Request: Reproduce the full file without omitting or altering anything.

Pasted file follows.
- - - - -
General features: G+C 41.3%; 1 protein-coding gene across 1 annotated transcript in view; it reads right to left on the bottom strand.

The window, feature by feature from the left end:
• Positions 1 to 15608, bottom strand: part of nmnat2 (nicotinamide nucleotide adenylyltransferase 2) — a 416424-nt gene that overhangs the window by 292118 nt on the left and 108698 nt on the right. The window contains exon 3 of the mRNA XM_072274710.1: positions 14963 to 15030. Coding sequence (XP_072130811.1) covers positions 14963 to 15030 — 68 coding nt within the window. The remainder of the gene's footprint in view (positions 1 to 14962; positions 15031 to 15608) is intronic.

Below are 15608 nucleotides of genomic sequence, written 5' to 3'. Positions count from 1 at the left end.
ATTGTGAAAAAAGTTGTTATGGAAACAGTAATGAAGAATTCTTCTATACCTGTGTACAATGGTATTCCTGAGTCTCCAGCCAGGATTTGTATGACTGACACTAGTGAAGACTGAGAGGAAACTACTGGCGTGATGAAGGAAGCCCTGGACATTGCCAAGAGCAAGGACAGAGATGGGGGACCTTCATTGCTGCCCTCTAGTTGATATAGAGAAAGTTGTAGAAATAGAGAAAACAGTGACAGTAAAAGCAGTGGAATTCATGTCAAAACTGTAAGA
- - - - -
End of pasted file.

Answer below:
General features: G+C 41.3%; 1 protein-coding gene across 1 annotated transcript in view; it reads right to left on the bottom strand.

The window, feature by feature from the left end:
• Positions 1 to 15608, bottom strand: part of nmnat2 (nicotinamide nucleotide adenylyltransferase 2) — a 416424-nt gene that overhangs the window by 292118 nt on the left and 108698 nt on the right. The window contains exon 3 of the mRNA XM_072274710.1: positions 14963 to 15030. Coding sequence (XP_072130811.1) covers positions 14963 to 15030 — 68 coding nt within the window. The remainder of the gene's footprint in view (positions 1 to 14962; positions 15031 to 15608) is intronic.

Below are 15608 nucleotides of genomic sequence, written 5' to 3'. Positions count from 1 at the left end.
ATTGTGAAAAAAGTTGTTATGGAAACAGTAATGAAGAATTCTTCTATACCTGTGTACAATGGTATTCCTGAGTCTCCAGCCAGGATTTGTATGACTGACACTAGTGAAGACTGAGAGGAAACTACTGGCGTGATGAAGGAAGCCCTGGACATTGCCAAGAGCAAGGACAGAGATGGGGGACCTTCATTGCTGCCCTCTAGTTGATATAGAGAAAGTTGTAGAAATAGAGAAAACAGTGACAGTAAAAGCAGTGGAATTCATGTCAAAACTGTAAGA